War with Alba Longa
Livy recounts this tale in the first book of his History of Rome. During the roman king Tullus Hostilius' war with the neighboring city of Alba Longa, it was agreed that rather than fighting a costly war between their armies, the conflict would be settled by a fight to the death between the Horatii and the Curiatii: male triplets from Alba Longa. The combatants met on the field between the lines of the two armies and, with the attention of both armies and their cities upon them, the contest began.
As the fight progressed, all three Curiatii, were wounded, but they had killed two of the Horatii in the process. The lone survivor for Rome, Publius was uninjured, but surrounded by the Curiatii. Realizing that he could not defeat them alone against all three together, he begins to run across the field hoping that they'll follow. They do so, as fast their individual injuries permit. This plays perfectly into Publius' plan. After running a fair distance, he turns and sees that his opponents are far separated from one another. He launches a furious attack on the closest Curiatius and slays him.
The Roman spectators, who had been sure of defeat a moment ago, were now cheering wildly as the Albans were shouting at the Curatii to regroup in the face of Publius' oncoming assault. Despite nearly reaching one another, The Horatius strikes down the second Curiatius while he and his brother are still separated. The final Curiatius is physically spent from his wounds and exhausted from the chase. His hope has been crushed by watching both of his brothers die. He manages to unsteadily stand his ground and faces the Horatius, who is heartened by his wildly successful strategy and confident of his imminent victory. Publius declares that the first two Curiatii were killed to avenge his fallen brothers and the last would be "offered to the shades" for the Roman cause and their rule over the Albans. He thrusts his sword down the Alban's throat and leaves him naked after stripping his armor.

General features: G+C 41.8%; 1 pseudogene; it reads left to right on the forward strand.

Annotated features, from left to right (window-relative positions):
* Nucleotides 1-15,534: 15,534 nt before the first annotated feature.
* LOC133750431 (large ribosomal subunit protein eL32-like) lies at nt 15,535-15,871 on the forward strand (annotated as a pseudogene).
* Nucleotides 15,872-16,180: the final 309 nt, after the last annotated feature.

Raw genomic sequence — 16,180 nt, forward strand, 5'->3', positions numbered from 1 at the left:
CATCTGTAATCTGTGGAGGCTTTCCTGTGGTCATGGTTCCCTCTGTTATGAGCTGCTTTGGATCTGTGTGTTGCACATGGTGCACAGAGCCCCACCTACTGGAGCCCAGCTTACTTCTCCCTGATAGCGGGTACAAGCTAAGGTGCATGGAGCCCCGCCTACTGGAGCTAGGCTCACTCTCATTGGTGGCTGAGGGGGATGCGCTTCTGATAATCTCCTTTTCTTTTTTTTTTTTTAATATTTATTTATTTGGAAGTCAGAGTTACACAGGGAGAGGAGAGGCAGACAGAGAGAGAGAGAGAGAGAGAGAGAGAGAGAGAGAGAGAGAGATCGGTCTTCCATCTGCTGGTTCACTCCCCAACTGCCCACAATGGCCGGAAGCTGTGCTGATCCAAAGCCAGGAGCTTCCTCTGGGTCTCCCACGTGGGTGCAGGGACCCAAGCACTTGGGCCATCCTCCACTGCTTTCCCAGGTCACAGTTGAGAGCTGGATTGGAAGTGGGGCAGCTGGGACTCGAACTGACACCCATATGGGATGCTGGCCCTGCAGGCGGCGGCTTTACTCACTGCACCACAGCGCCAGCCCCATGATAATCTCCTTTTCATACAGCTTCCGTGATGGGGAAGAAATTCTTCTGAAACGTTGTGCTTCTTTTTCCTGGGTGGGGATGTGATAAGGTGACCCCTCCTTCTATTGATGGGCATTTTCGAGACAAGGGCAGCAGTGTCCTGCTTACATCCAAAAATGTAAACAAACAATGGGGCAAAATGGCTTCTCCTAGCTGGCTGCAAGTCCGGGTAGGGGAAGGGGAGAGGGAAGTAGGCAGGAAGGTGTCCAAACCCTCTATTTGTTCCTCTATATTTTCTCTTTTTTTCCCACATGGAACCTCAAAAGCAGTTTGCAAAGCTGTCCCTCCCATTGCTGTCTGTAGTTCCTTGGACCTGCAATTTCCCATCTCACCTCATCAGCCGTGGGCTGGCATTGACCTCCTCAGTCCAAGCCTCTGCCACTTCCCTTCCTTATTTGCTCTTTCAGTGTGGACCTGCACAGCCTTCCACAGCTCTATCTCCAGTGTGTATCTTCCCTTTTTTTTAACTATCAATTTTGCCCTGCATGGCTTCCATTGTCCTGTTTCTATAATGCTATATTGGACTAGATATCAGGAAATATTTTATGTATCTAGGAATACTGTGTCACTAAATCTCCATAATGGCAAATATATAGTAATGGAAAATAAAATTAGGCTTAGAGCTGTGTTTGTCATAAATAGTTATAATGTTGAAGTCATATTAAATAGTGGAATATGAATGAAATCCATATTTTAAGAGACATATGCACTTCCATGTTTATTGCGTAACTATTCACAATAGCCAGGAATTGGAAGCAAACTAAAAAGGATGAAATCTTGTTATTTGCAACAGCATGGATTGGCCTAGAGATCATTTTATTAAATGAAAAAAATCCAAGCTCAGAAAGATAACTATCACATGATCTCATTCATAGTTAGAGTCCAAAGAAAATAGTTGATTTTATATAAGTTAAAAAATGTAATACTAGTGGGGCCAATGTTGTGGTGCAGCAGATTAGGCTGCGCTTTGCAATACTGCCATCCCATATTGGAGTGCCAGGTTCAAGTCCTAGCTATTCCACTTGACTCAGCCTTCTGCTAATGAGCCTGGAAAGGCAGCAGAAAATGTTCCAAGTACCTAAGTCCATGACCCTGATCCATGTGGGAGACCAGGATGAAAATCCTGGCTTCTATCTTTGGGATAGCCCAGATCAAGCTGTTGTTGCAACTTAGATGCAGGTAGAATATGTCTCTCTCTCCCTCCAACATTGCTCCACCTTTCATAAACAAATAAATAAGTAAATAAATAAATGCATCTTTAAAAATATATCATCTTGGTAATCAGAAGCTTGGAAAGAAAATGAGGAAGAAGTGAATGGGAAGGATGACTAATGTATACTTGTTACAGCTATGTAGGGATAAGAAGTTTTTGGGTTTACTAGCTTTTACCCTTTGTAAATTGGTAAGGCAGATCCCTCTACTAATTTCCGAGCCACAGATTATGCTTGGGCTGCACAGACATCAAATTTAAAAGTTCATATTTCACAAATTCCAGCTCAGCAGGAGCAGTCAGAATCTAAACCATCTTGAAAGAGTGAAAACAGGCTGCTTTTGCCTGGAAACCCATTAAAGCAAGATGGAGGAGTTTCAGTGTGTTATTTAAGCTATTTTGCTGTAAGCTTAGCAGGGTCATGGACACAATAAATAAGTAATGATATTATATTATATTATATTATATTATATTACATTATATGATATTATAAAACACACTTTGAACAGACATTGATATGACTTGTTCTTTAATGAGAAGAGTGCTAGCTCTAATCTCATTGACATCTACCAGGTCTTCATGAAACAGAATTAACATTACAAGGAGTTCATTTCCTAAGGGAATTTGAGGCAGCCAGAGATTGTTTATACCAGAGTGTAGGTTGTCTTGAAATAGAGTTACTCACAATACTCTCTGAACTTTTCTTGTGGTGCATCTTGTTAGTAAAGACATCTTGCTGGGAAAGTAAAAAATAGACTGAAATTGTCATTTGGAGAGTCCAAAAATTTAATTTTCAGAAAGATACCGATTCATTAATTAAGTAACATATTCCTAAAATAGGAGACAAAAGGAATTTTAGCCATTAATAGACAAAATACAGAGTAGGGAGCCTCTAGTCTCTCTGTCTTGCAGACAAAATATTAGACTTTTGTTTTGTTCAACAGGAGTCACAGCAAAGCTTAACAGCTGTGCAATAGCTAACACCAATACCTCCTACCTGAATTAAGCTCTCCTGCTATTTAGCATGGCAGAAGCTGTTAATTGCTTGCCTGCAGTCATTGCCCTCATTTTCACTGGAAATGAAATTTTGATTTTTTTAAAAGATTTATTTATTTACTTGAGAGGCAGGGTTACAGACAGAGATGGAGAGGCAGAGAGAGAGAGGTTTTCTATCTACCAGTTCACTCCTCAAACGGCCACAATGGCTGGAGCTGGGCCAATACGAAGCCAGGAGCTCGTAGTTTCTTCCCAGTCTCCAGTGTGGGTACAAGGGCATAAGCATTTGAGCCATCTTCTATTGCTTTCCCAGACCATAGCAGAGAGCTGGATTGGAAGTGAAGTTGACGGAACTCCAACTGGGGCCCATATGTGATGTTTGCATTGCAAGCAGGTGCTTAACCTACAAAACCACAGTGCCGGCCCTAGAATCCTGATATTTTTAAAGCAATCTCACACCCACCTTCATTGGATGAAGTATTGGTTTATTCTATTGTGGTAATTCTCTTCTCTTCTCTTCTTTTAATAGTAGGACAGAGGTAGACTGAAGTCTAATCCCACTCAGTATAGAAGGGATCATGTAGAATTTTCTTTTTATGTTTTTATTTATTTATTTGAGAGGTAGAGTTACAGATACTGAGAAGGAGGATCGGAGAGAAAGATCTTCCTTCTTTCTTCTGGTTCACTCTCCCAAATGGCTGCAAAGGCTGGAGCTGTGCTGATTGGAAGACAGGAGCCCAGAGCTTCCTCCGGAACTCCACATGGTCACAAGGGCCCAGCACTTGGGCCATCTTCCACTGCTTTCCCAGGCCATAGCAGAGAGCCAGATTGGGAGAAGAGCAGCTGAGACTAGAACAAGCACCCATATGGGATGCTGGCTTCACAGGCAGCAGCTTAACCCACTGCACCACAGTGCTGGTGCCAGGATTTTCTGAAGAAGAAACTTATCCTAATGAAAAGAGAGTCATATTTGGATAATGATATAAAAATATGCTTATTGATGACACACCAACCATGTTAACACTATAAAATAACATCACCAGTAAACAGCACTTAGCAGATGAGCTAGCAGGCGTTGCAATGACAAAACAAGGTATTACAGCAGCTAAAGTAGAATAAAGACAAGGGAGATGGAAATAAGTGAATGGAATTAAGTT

Mettus, the leader of the Albans honors the treaty and accepts Roman rule.
The Horatius' return to Rome
The victorious Horatius returned to Rome with the spoils of his victory. His sister, who had been engaged to one of the Curiatii, cried out in grief when she learned he had fallen. Proclaiming: "So perish any Roman woman who mourns the enemy", Publius killed his sister. For his crime, he was condemned to death. On the advice of a jurist named Tullus, Publius appealed to one of the popular assemblies. In defense of his son, the Horatius' father, also Publius, spoke of the recent victory and entreated them to spare his last surviving son (his fourth son, a brother of the Horatii had also passed). The assembly was persuaded and Publius' sentence was commuted. This may be the source of the Roman tradition of allowing the condemned to appeal their sentences to the populace. Publius the elder was required to offer a sacrifice to atone for his son's crime and from that time forward, the the Horatia family made it a tradition to offer the same. The spoils of the victory were hung in a place that became known as Pila Horatia.
Instead of executing Publius, a wooden beam was erected on the slope of the Oppian Hill, which was called the Sororium Tigillum (Sister's Beam). It symbolized a yoke, under which Publius the younger was made to pass. It remained standing long after his death.